Fringefeed | 03 Feb 2018


A little bit funny, a little bit sad, this piece by co-creators Sahra Hamadi and Angela Dolan is about a young adult trying to understand her cultural and religious roots.

Family is important to her and so she agonises over every new path she takes. On the one hand, Sara is Australian, but on the other, she is Algerian-Muslim. What does that mean? We follow Sara in her journey as she tries to untangle this in her mind.

This she did, leading us through, with kindness and humour.

The clever use of different stage elements from scripted scenes, voice overs, to dancing, music and even passing delicious homemade bread around, kept it interesting and interactive for the audience.

At one point, using a marker pen and butcher paper, she drew us a quick sketch of the world and very effectively showed the more geographically-challenged among us just where her father was from (Algeria) in relation to Australia.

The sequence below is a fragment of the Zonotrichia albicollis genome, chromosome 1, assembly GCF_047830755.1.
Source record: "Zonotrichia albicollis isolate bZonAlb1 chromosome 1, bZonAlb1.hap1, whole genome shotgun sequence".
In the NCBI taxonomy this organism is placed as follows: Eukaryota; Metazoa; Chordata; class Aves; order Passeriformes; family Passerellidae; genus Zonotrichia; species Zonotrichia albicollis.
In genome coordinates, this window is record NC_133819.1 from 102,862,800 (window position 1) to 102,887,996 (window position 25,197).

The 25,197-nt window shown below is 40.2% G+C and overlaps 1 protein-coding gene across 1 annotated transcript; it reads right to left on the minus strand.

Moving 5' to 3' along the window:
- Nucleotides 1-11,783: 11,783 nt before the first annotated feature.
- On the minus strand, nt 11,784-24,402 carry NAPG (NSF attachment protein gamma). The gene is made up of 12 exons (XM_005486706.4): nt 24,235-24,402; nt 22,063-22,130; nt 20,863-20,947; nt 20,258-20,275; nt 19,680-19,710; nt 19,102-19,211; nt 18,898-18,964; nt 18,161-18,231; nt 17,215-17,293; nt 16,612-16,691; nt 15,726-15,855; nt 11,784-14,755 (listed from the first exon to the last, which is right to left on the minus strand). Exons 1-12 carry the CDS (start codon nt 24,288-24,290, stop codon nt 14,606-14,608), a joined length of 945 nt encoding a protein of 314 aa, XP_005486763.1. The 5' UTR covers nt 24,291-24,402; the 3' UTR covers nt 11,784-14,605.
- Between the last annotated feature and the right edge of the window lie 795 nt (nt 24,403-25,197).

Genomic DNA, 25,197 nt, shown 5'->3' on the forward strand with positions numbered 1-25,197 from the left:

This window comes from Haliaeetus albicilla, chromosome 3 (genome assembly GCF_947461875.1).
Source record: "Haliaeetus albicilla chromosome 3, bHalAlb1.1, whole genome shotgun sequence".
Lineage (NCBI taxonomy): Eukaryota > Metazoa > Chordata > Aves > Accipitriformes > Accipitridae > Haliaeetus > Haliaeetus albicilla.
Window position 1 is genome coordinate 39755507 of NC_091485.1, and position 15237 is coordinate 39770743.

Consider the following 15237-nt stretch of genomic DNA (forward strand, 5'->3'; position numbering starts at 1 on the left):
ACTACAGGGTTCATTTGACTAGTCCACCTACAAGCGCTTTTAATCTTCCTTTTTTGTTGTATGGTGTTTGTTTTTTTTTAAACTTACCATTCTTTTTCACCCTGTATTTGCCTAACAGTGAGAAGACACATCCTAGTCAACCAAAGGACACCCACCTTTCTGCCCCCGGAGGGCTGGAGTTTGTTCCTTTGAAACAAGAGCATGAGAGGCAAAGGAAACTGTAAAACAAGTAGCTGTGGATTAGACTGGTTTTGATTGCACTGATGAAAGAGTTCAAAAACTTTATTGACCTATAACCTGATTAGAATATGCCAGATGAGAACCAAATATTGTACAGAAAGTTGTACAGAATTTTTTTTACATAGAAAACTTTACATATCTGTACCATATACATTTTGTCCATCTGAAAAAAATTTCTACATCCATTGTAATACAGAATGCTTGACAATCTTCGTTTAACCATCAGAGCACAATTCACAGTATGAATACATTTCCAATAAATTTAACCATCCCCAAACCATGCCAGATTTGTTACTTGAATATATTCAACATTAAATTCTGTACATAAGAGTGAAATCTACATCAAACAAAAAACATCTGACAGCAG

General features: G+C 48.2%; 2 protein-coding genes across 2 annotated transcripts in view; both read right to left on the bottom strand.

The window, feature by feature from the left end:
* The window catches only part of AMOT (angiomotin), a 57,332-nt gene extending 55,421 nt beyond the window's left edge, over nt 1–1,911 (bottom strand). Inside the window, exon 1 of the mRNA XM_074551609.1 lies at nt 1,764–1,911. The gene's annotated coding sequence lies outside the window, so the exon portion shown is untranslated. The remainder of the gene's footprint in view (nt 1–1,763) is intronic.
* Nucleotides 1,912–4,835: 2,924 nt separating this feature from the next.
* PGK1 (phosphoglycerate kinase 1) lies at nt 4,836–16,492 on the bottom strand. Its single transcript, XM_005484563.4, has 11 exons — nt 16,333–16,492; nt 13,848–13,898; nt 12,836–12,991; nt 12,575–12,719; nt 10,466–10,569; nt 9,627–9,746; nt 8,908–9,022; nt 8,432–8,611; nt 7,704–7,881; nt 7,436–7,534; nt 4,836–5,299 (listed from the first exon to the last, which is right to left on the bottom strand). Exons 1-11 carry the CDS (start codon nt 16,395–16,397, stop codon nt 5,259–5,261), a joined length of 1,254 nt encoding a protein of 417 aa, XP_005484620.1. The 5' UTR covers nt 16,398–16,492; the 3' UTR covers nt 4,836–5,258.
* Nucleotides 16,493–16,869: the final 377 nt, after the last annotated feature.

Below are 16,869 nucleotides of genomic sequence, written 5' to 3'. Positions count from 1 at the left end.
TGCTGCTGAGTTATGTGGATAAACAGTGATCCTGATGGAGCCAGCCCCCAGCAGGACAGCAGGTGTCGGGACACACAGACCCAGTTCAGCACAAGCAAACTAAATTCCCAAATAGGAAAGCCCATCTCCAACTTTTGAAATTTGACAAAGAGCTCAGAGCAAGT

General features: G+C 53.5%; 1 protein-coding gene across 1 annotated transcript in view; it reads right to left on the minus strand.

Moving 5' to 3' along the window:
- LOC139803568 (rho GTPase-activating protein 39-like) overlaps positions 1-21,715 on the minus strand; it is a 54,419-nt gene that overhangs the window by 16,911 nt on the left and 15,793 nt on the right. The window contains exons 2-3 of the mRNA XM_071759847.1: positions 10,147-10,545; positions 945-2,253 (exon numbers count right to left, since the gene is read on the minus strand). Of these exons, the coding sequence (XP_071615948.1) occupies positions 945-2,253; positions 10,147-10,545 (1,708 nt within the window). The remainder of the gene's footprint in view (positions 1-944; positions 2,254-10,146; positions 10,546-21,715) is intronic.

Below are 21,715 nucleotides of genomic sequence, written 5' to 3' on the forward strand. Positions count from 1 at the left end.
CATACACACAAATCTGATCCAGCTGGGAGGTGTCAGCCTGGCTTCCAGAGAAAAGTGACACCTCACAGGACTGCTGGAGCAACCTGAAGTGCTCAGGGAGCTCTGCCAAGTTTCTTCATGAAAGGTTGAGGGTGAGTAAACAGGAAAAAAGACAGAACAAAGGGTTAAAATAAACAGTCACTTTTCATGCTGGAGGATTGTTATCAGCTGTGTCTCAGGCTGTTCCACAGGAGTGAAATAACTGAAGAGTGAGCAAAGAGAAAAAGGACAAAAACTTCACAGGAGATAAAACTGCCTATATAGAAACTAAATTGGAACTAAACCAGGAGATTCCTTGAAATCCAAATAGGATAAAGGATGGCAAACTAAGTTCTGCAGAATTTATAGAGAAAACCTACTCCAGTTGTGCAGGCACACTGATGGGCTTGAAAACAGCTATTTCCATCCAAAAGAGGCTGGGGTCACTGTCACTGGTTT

In the end though, we leave The Shambles feeling a little sad. The very real issue of acceptance is never resolved, one can only sympathise with the choices that she ultimately has to make about having a girlfriend, dealing with thoughtless racism and family expectations.

The Shambles is tucked into one of the quieter corners of FRINGE Central but still, without a microphone, some words can be missed. Make sure you try to sit in the front rows, if you can.

About the Author

Ti Lian-Siew

Perth-based writer with a creative bent. Several of her plays were performed in Queensland and she is currently working on a new play project for 2018. Ti Lian-Siew was a journalist and has extensive experience in newsdesk reporting and subediting. She currently reviews food, travel and movies.

Ticket Price $18 - $20

End Date 03 Feb 2018

  • Ticket Price $18 - $20
  • End Date 03 Feb 2018
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